The Way Things Used To Be
The real estate agent was the gate keeper. The one that buyers and sellers HAD to go to in order to receive information about their home and the state of the market. In the "good ole days" being an agent was simple. Tell everyone in your family, church, and the kid's school that you were in real estate and there was a good chance you'll start getting business. And how about advertising? Well, that was easy too. Pick the neighborhood you wanted to target then spam them with mailings, go knock on their doors, and let the homeowner know you have a buyer for their home in case they ever thought about selling - even if you didn't. And if you were in the right circles and the market was good, "fuhgeddaboudit", you were home free, kick ya feet up, life is good, and the money's rolling in.
Then the internet showed up
...and that has changed everything! Suddenly, the internet became the gate keeper, and rather the information was right or wrong, didn't/doesn't make a difference, the consumer believes what they're being told as they're constantly being inundated with information about how much that home is worth, where's the best places to live, and where are the top school districts.
Now an agent can't just tell all their friends and family they're in real estate and expect business to come. They have to prove their worth and demonstrate compentency because the internet has a lot to say about what that agent think they know.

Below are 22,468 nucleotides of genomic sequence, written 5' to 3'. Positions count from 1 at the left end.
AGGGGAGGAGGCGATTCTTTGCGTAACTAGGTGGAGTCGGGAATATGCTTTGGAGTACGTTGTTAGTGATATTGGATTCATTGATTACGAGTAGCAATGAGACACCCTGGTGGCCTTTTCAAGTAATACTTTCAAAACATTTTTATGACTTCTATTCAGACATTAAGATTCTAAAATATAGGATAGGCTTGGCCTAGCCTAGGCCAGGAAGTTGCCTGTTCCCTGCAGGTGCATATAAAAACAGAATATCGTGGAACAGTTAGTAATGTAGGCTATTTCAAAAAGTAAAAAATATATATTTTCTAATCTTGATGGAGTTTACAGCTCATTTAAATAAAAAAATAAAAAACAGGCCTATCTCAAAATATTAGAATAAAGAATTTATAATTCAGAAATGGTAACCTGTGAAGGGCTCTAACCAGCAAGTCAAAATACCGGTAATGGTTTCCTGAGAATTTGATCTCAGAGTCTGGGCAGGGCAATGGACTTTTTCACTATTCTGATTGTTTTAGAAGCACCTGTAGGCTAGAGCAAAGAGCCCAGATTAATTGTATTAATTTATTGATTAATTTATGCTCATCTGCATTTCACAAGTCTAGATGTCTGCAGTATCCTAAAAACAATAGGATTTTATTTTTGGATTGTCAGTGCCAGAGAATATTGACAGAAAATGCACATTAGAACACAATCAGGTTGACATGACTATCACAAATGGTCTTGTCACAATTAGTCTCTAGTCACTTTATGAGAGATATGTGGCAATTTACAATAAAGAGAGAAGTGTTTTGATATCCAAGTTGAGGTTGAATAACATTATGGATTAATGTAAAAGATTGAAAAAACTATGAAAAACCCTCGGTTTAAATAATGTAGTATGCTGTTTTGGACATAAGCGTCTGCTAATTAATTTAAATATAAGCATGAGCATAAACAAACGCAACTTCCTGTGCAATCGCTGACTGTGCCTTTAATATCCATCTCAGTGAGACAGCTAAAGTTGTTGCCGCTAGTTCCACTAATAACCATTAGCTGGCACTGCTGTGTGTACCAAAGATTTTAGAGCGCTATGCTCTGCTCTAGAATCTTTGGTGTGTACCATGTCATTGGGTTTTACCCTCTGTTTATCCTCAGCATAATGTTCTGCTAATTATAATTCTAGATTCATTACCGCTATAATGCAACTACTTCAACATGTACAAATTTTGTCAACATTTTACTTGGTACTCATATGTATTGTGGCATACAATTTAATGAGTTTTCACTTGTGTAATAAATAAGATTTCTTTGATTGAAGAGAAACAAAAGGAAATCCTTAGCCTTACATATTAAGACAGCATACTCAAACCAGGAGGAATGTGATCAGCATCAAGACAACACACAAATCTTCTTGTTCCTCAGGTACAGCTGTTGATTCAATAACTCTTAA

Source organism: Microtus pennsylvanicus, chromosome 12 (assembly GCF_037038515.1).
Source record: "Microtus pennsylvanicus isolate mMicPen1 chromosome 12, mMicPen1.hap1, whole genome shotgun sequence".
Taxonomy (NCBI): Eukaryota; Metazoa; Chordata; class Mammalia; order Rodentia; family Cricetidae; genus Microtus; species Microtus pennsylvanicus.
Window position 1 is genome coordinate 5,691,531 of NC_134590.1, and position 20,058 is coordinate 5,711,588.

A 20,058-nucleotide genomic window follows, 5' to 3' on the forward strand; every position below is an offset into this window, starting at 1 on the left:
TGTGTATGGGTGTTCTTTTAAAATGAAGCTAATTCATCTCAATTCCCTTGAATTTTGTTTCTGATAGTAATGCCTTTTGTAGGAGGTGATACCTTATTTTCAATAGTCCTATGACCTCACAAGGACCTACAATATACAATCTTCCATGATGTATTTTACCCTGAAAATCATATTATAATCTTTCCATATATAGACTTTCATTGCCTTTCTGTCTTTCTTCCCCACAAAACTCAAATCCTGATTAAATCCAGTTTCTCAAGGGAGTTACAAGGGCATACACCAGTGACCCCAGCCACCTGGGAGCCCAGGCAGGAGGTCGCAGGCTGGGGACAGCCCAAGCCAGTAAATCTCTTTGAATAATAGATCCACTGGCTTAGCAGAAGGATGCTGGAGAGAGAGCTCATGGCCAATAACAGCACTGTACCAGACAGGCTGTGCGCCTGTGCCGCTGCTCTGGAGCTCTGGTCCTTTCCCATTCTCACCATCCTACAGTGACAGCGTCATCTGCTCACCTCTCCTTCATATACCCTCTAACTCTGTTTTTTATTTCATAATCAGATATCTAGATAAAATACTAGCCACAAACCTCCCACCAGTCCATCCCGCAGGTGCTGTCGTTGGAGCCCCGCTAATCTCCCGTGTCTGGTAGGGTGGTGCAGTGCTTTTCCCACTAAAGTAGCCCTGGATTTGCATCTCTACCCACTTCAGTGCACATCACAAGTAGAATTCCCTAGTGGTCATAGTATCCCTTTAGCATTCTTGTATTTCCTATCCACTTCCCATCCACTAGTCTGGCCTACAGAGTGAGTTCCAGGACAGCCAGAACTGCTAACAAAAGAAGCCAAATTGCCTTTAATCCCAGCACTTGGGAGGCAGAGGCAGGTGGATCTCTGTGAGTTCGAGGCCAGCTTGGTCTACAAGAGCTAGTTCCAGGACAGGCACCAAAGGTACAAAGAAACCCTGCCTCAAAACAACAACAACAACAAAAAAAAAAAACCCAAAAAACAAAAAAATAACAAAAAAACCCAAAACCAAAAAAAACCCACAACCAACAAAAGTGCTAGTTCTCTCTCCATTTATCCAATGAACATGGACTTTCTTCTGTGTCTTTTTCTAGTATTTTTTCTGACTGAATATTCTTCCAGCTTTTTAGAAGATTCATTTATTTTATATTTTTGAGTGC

And now advertising has become trickier. The ROI on direct mail marketing has fallen to less than 1% and door knocking campains are now socially perceived as rude. Today it's about SEO rankings, organic reach and engangement, web presence and how much traffic your site is attracting.
Of course, being part of the right circles help, and always will, but that won't save a real estate agent in this new economy. Now more than anytime in our profession the real estate agent must demonstrate a greater degree of value than what's currently being offered by the internet. And that presents a real challenge that's not only difficult for many agents to wrap their heads around it's also forcing them to consider how much change they're willing to commit to. That will be the "death" of many agents careers. Spending more time thinking about what sort of things they should or shouldn't include in their business, fighting change, instead of executing on the way things are now in today's marketplace.